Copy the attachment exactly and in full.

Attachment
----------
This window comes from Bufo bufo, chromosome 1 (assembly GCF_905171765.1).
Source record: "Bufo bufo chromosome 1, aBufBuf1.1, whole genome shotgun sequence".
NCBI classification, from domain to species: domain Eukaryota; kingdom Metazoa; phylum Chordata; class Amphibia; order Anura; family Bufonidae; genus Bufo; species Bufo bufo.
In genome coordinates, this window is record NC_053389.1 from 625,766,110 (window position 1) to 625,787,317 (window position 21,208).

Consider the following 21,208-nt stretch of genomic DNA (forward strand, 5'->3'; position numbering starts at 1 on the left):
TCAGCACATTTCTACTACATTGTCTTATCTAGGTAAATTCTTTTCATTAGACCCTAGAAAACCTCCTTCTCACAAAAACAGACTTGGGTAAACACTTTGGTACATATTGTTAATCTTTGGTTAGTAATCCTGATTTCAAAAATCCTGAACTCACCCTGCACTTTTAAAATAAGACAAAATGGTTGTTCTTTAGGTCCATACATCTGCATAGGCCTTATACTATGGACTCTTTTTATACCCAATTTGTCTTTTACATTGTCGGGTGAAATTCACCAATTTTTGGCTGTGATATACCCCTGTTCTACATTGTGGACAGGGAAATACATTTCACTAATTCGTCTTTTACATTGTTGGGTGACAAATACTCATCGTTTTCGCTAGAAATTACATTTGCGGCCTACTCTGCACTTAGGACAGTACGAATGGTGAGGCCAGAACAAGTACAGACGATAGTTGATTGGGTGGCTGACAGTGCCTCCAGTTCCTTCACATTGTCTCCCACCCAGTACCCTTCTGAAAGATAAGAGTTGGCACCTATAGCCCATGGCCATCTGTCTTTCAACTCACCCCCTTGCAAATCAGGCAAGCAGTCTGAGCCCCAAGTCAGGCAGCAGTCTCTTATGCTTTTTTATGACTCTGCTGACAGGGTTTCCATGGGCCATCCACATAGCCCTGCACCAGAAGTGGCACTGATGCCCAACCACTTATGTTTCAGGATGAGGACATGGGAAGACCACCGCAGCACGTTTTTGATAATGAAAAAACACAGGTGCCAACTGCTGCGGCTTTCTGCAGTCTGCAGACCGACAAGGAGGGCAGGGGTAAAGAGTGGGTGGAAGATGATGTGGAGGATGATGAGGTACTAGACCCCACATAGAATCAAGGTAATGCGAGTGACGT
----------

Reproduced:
This window comes from Bufo bufo, chromosome 1 (assembly GCF_905171765.1).
Source record: "Bufo bufo chromosome 1, aBufBuf1.1, whole genome shotgun sequence".
NCBI classification, from domain to species: domain Eukaryota; kingdom Metazoa; phylum Chordata; class Amphibia; order Anura; family Bufonidae; genus Bufo; species Bufo bufo.
In genome coordinates, this window is record NC_053389.1 from 625,766,110 (window position 1) to 625,787,317 (window position 21,208).

Consider the following 21,208-nt stretch of genomic DNA (forward strand, 5'->3'; position numbering starts at 1 on the left):
TCAGCACATTTCTACTACATTGTCTTATCTAGGTAAATTCTTTTCATTAGACCCTAGAAAACCTCCTTCTCACAAAAACAGACTTGGGTAAACACTTTGGTACATATTGTTAATCTTTGGTTAGTAATCCTGATTTCAAAAATCCTGAACTCACCCTGCACTTTTAAAATAAGACAAAATGGTTGTTCTTTAGGTCCATACATCTGCATAGGCCTTATACTATGGACTCTTTTTATACCCAATTTGTCTTTTACATTGTCGGGTGAAATTCACCAATTTTTGGCTGTGATATACCCCTGTTCTACATTGTGGACAGGGAAATACATTTCACTAATTCGTCTTTTACATTGTTGGGTGACAAATACTCATCGTTTTCGCTAGAAATTACATTTGCGGCCTACTCTGCACTTAGGACAGTACGAATGGTGAGGCCAGAACAAGTACAGACGATAGTTGATTGGGTGGCTGACAGTGCCTCCAGTTCCTTCACATTGTCTCCCACCCAGTACCCTTCTGAAAGATAAGAGTTGGCACCTATAGCCCATGGCCATCTGTCTTTCAACTCACCCCCTTGCAAATCAGGCAAGCAGTCTGAGCCCCAAGTCAGGCAGCAGTCTCTTATGCTTTTTTATGACTCTGCTGACAGGGTTTCCATGGGCCATCCACATAGCCCTGCACCAGAAGTGGCACTGATGCCCAACCACTTATGTTTCAGGATGAGGACATGGGAAGACCACCGCAGCACGTTTTTGATAATGAAAAAACACAGGTGCCAACTGCTGCGGCTTTCTGCAGTCTGCAGACCGACAAGGAGGGCAGGGGTAAAGAGTGGGTGGAAGATGATGTGGAGGATGATGAGGTACTAGACCCCACATAGAATCAAGGTAATGCGAGTGACGT